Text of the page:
As a basic rate taxpayer you will have no more and no less tax to pay.

When you pay into a SIPP, the pension provider adds basic rate tax relief automatically. So for every £80 contribution you make, £100 will be added to the SIPP.

You shouldn't be entering your pension contributions on your tax return as a basic rate taxpayer as tax relief is being handled by the pension provider. It's only higher rate taxpayers that need to claim the extra relief through their tax return.

http://www.hmrc.gov.uk/incometax/relief-pension.htm
jem16 is offline
Report Post
# 5
jonny2510
Old 08-12-2011, 8:16 PM
MoneySaving Stalwart
 
Join Date: Nov 2005
Posts: 649
Default

Quote:
Originally Posted by jem16 View Post

You shouldn't be entering your pension contributions on your tax return as a basic rate taxpayer as tax relief is being handled by the pension provider.
Thanks Jem, it was the following question I was referring to:

"Payments to registered pension schemes where basic rate
tax relief will be claimed by your pension provider (called
‘relief at source’). Enter the payments and basic rate tax"
jonny2510 is offline
Report Post
# 6
jem16
Old 08-12-2011, 8:23 PM
Deliciously Dedicated Diehard MoneySaving Devotee
 
Join Date: Aug 2005
Location: South Lanarkshire
Posts: 15,097
Default

Quote:
Originally Posted by jonny2510 View Post
Thanks Jem, it was the following question I was referring to:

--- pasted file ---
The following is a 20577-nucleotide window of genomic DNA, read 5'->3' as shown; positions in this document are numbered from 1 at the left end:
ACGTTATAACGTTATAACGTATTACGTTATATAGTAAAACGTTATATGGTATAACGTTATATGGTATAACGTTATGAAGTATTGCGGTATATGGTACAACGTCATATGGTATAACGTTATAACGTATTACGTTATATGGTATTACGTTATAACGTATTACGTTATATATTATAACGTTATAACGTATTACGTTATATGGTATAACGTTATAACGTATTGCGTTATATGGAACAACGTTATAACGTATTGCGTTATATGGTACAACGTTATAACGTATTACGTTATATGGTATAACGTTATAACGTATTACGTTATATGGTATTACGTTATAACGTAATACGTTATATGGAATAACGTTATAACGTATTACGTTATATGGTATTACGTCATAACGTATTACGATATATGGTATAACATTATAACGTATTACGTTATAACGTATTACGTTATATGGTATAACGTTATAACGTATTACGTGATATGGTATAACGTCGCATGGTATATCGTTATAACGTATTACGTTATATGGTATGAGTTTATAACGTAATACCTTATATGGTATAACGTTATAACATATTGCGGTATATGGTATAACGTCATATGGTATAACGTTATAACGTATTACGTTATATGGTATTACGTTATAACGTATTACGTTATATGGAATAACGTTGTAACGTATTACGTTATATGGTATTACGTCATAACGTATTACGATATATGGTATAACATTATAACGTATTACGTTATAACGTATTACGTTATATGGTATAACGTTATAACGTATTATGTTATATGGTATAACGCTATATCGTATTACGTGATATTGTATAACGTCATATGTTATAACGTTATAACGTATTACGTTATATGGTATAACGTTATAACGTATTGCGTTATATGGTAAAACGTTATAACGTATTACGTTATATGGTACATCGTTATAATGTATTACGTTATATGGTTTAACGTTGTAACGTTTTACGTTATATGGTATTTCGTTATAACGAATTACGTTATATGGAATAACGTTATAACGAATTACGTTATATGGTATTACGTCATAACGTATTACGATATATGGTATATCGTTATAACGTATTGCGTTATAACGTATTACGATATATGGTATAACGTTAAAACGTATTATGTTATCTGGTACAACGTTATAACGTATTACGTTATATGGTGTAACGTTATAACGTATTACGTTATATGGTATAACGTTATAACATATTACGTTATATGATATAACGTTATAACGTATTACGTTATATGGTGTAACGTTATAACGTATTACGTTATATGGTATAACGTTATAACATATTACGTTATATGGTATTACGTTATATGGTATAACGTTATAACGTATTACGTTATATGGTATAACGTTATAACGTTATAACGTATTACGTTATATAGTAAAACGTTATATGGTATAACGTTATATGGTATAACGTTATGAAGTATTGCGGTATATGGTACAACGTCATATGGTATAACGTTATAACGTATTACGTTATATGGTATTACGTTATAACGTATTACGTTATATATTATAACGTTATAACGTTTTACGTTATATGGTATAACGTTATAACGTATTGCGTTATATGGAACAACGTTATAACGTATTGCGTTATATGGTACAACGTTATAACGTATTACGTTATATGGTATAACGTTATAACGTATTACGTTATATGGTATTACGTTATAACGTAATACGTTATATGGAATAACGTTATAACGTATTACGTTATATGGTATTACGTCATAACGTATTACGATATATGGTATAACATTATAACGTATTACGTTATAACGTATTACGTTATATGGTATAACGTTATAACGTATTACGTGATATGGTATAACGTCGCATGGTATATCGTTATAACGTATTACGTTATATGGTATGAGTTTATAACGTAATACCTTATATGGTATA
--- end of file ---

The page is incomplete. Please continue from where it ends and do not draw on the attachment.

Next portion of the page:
"Payments to registered pension schemes where basic rate
tax relief will be claimed by your pension provider (called
‘relief at source’). Enter the payments and basic rate tax"
Ok fair enough - never had to complete a tax return as a basic rate taxpayer but presumably you are not on PAYE.

From HMRC guidelines.

Quote:
Relief at source
Box 1 Payments to registered pension schemes
Under ‘relief at source’ arrangements, payments to registered pension schemes are made after tax relief at the basic rate (20% in 2010–11). The pension provider will have claimed basic rate tax relief on your behalf and added it to your pension fund. You will have made a ‘net’ payment. You should enter the gross amount in box 1; that is, the amount you paid plus the tax relief.
These amounts may be on any pension certificate or receipt you get from the administrator, or you can work it out by dividing the amount you actually
paid by 80 and multiplying the result by 100.
If you pay tax at 40%, or both 40% and 50%, you are entitled to further tax relief. We will work it out and give you credit in your tax calculation.
http://www.hmrc.gov.uk/worksheets/sa150.pdf

The end result is that as a basic rate taxpayer it will not alter the amount of tax you have to pay.
jem16 is offline
Report Post
The Following User Says Thank You to jem16 For This Useful Post: Show me >>
# 7
jonny2510
Old 08-12-2011, 8:46 PM
MoneySaving Stalwart
 
Join Date: Nov 2005
Posts: 649
Default

Quote:
Originally Posted by jem16 View Post
Ok fair enough - never had to complete a tax return as a basic rate taxpayer but presumably

[...]

The end result is that as a basic rate taxpayer it will not alter the amount of tax you have to pay.
Yup, I'm a basic rate taxpayer (and accidental landlord!)

Thanks for that though, it makes sense now (they're asking in case I'm a higher rate tax payer so they can increase the contributions)
jonny2510 is offline
Report Post
# 8
Linton
Old 08-12-2011, 9:18 PM
Fantastically Fervent MoneySaving Super Fan
 
Join Date: Aug 2008
Posts: 4,533
Default

Quote:
Originally Posted by jonny2510 View Post